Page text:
Now it must be admitted that Sola Fide (“salvation by faith alone”) is a very slippery doctrine among Protestants. Hank defines Sola Fide as many would, but that is not saying much as he is clearly being very careful with his words. Again, all Christians believe that salvation is by God’s grace – that is not the issue. All Christians believe that faith is (somehow) our part in the mix (Eph. 2:8-9). That is also not the issue. The issue with all of the protestant “sola’s” is the “sola” (alone) part. One must always ask “alone – part from what?” With Sola Scriptura, it is the Bible alone apart from the Church. With Sola Fide, it is faith alone apart from works (hence Martin Luther’s aversion to the book of James, which Hank quoted above). Hank’s description of Sola Fide (lacking reference to the Protestant understanding of imputed righteousness and other important details) is generic enough to please most any believer.
Thus, neither of Hank’s explanations of the Protestant sola’s are in line with the Reformers who found them worthy of destroying Church unity.
What Is Eastern Orthodoxy?
A traditional understanding of Eastern Orthodoxy is not, however, required to become Orthodox. Whereas, for example, most Protestant denominations each have their own detailed “confessions” or (for Evangelicals) “doctrinal statements”, and the Catholic Church has a robust Catechism and a living Magisterium that the faithful must adhere to, Orthodoxy is very basic in its declaration of faith. Basically, if you believe the Nicene Creed, you can be Orthodox.
The reason behind this is at least two-fold. First, Orthodoxy is far more mystical in its theology. As one commentator put it, “Orthodoxy has avoided any tendency to restrict the vision of God’s revelation to only one avenue of its life, the Church has also avoided the systematic or extensive definition of its Faith.”
Second, very little in the way of doctrinal development or dogmatic pronouncements has occurred in the East for over 1,000 years. Thus, only the first seven ecumenical councils are considered binding – and there is very little in them that any Christian group today completely disagrees with (notably, the veneration of icons). Indeed, even non-creedal groups tend to find some way to force the Creeds and Councils to sound like they are in agreement (example).
So, again, the question is: Was Hank a really evangelical as an Evangelical, or is he not a very orthodox as an Eastern Orthodox?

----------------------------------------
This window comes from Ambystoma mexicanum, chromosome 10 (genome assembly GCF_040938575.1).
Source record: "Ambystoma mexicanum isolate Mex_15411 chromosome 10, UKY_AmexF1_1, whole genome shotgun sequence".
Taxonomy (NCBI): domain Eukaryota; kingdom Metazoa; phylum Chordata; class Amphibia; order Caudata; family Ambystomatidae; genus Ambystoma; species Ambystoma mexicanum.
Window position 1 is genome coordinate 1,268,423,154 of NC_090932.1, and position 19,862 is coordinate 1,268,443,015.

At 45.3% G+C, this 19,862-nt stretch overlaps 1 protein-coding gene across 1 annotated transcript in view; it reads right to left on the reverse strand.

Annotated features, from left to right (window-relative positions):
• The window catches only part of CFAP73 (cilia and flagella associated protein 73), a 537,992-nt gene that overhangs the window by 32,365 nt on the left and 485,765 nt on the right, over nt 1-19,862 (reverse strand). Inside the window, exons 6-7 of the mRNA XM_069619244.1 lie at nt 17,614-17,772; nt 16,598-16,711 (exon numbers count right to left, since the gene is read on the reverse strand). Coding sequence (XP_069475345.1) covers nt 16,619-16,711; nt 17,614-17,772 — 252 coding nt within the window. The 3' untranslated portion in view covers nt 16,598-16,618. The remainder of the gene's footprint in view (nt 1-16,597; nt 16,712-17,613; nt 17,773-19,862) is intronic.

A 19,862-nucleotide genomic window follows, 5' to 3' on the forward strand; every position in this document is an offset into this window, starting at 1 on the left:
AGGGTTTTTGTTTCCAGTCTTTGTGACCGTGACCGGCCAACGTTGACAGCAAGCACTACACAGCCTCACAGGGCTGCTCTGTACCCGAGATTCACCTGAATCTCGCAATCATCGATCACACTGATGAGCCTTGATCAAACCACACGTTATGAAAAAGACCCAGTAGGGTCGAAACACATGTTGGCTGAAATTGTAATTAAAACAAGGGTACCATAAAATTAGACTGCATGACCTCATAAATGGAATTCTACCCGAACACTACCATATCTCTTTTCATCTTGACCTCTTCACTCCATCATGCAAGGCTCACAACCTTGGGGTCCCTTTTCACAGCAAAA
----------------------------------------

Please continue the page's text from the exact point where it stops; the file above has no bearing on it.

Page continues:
Is Hank Really Orthodox?
I think it is telling that when Hank “came out” as Eastern Orthodox, he did not identify himself as such. Rather, he simply said that he “became a member of the Greek Orthodox church”. This casual mode of speech seems designed to make light of what, for most, is a life-altering decision. While it is tempting to chalk this up to saving his job, it seems to me that Hank is doing what he (and many Evangelicals) have done before: subtly redefining historical Christian doctrine in ways to match his own views. (Consider that when Hank finally revealed his Preterist view of Revelation, he refused to accept the label – opting instead for the embarrassingly pretentious title of “Exegetical Eschatologist”).
It also might be explained by another hold-over from his religious past: the idea that because everyone disagrees over some non-essential things, we can all agree to disagree over them. For example, on April 12th, Hank presented a sort of personal creed made up of a mix of ancient creeds and Bible verses (as reflected in his published letter) which he later identified with the “essentials” of the faith. He then dismissed others as being “secondary” and simply part of continual debate within Christianity. Later, expressing what can only be called a confused view of the nature of Christian unity, Hank made the bizarre claim that Catholicism like Eastern Orthodoxy and Lutheranism is not “monolithic” in its beliefs (click HERE if you don’t see the problem with such a claim).
It seems, then, that Hank views the problematic theology behind the two greatest schisms in Church history as being merely “secondary,” and not worthy of serious concern. While sounding nice to theological liberals, such a stance will grate against conservative traditionalists on both sides.
But, for the reasons stated above, it won’t keep anyone out of the Eastern Orthodox church.*
The reason I don’t see Hank’s conversion as a big deal is not because it is not a big deal per se, nor that it should not be a big deal. Rather, it is that given Hank’s own description of this move, it doesn’t qualify as a serious theological change in his beliefs. That, though, is the problem. Neither Evangelicals nor Eastern Orthodox believers should be content with the kind of feeble ecumenism that makes light of serious differences which have, unfortunately, cost the Church its unity and many believers their livelihood and even lives.
*NOTE: I actually attended the “Becoming Orthodox” classes that St. Nektarios (Hank’s church) offered back in 2010 or so, and this is where my understanding of such a transition was formed.